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OEMs will increasingly control first notice of loss and the collision repair process as cars become more complex and more “connected” through telematics, an expert predicted last month.
“The workflow and power status of the industry will change forever,” Sean Carey of SCG Management Consultants told the September VeriFacts Guild 21 call. (See slides.)
It’s less about selling parts and more about brand loyalty and customer retention, Carey said.
New OEM parts sales are a drop in the bucket, a mere $140 million market per point of retention, Carey said. But every percentage point of the overall auto market an automaker controls is worth $5 billion, he said, and OEMs have realized that a bad repair or a total loss costs them some of that share — while they’re releasing vehicles that are growing harder to repair.
“Frankly, there aren’t very many shops capable of repairing the technology that’s in the market today,” Carey said.
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Carey said US News and World Report and BB&T data indicate that customers with a total loss switch brands 40 percent of the time — a $1 billion opportunity if OEMs can keep those owners loyal.
FCA has found that 60 percent of customers which received an incomplete or inadequate repair sold or traded that car within a year, according to Carey. About 63 percent of those dissatisfied customers switch brands.
OEMs simply cannot afford to put their brand at risk with bad repairs or upset customers — particularly in an age of viral complaints and news stories — Carey argued. They’ve got to exert more influence on a “somewhat dysfunctional” collision repair environment that sees insurers and MSOs dominating, independents adrift, and the consumer — the “lifeblood of an OEM — lost in the shuffle, according to Carey.
This entire landscape changes once OEMs take control of the process through telematics, which seamlessly merge information from the vehicle itself with external data — such as which shops in an area are qualified to perform the work and have availability — and communications, such as to customers or to insurers.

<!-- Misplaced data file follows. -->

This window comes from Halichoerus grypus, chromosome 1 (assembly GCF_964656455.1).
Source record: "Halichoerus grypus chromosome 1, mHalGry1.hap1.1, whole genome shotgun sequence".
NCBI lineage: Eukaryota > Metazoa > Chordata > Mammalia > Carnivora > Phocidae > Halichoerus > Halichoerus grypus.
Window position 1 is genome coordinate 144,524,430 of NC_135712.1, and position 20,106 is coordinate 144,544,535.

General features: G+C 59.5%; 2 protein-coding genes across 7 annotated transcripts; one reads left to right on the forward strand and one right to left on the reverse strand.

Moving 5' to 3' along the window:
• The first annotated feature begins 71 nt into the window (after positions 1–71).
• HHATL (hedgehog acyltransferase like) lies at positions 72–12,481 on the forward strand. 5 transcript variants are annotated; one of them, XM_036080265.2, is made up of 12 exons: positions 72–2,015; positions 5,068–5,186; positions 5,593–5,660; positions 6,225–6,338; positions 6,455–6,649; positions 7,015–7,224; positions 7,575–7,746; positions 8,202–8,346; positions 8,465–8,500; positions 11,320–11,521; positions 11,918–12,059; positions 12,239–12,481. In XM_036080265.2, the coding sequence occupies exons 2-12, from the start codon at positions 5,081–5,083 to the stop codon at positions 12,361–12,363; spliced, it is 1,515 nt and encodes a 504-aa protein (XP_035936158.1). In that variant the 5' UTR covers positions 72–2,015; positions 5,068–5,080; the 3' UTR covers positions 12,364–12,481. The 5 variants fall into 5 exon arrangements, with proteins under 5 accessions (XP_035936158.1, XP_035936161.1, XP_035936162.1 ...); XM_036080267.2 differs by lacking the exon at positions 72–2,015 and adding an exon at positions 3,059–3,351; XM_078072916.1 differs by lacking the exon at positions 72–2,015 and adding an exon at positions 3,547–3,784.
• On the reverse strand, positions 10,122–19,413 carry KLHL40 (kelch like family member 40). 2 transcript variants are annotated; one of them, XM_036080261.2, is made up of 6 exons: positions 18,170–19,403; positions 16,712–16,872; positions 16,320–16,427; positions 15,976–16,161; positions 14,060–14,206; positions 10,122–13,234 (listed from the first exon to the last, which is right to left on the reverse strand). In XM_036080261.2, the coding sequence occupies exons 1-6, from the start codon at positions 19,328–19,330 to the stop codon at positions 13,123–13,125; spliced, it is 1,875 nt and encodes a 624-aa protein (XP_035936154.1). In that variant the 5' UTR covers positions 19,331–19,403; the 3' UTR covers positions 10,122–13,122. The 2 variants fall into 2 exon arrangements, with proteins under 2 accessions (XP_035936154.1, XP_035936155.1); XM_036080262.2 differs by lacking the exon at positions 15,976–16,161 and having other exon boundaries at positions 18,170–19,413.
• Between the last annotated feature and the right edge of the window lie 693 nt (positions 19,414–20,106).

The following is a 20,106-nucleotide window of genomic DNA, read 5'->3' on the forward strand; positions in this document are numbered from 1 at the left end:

Not only does this capability — referred to by some observers as “virtual steering” — circumvent multiple steps of the current collision repair process, boosting efficiency and cutting cycle times, it also restores control to the consumer and makes them “much happier as a result,” according to Carey.
It also helps tap into what Strategy Analytics has estimated is about $60 billion in unperformed aftermarket service and repair work floating around the market today, an opportunity for both body shops and dealerships receiving referrals, he said.
Here’s how it works, according to Carey: The car realizes it has been in a collision, notifies an insurer and schedules the work with a collision repairer qualified to do the work to OEM procedures. The parts are ordered and the estimate is knocked out fairly quickly, as OEM repair procedures must be used and the car knows from data analytics and its own diagnostic information what parts it will need.
“There’s no other consumer way forward, in my opinion,” Carey said of OEM repair instructions. “… You’re gonna have to use OEM procedures to repair these cars at some point down the line, because they’re just becoming technical and technology nightmares.”
As for parts, Carey predicted that the industry will “sunset the battle for parts,” as advanced substrates and increasing parts complexity restore some market share back to OEM components.
Repairers, insurers and members of the collision supply chain say, “‘Yeah, never gonna happen'” to this telematics FNOL scenario, Carey said. But “16 floors below me, they are talking about these very things right now,” he said, referring to the Connected Car Insurance conference drawing representatives from all of major insurers, most of the OEMs, and companies like CCC — which had just launched its own telematics system.
Insurers appear to be realizing the OEMs’ concerns and their growing interest and influence in collision repair, Carey said, recalling a recent panel in which insurers were saying “‘maybe it is time we give some more thought'” to which shops can correctly repair a car.
OEMs would even enter the actual insurance business, Carey predicted. He cited a June 2015 KPMG study which found 58 percent of insurance executives as high up as the C-level predicting OEMs would get into the insurance business. About 71 percent felt OEMs would own the data coming from connected vehicles.
Last year, General Motors and Verisk announced an open data exchange, sharing the OEM’s data with insurance users. Literally that day in September, it was announced OnStar would evaluate customer driving ability and refer customers to whichever insurer offers the lowest rate, according to Carey. Toyota in April announced it would create the telematics-focused Toyota Insurance Management Solutions USA, and Tesla has started to sell insurance abroad, Carey noted.
“Don’t misunderstand me,” Carey said. Insurers won’t completely be marginalized under this OEM-dominated telematics claims process.
“It’s not either/or, it’s both,” he said. Not all insurers will survive, but not all manufacturers will bother to take such an active role.
And at least for a while, there’ll be the kind of “unholy convenient alliance” referenced above in which insurers work with OEMs, he said.
SCG Management Consultants, Sept. 8, 2016
KPMG, June 2015
Featured image: This is a connected car, as you can tell from the cool meaningless graphics emanating from it. (Sergey Nivens/iStock)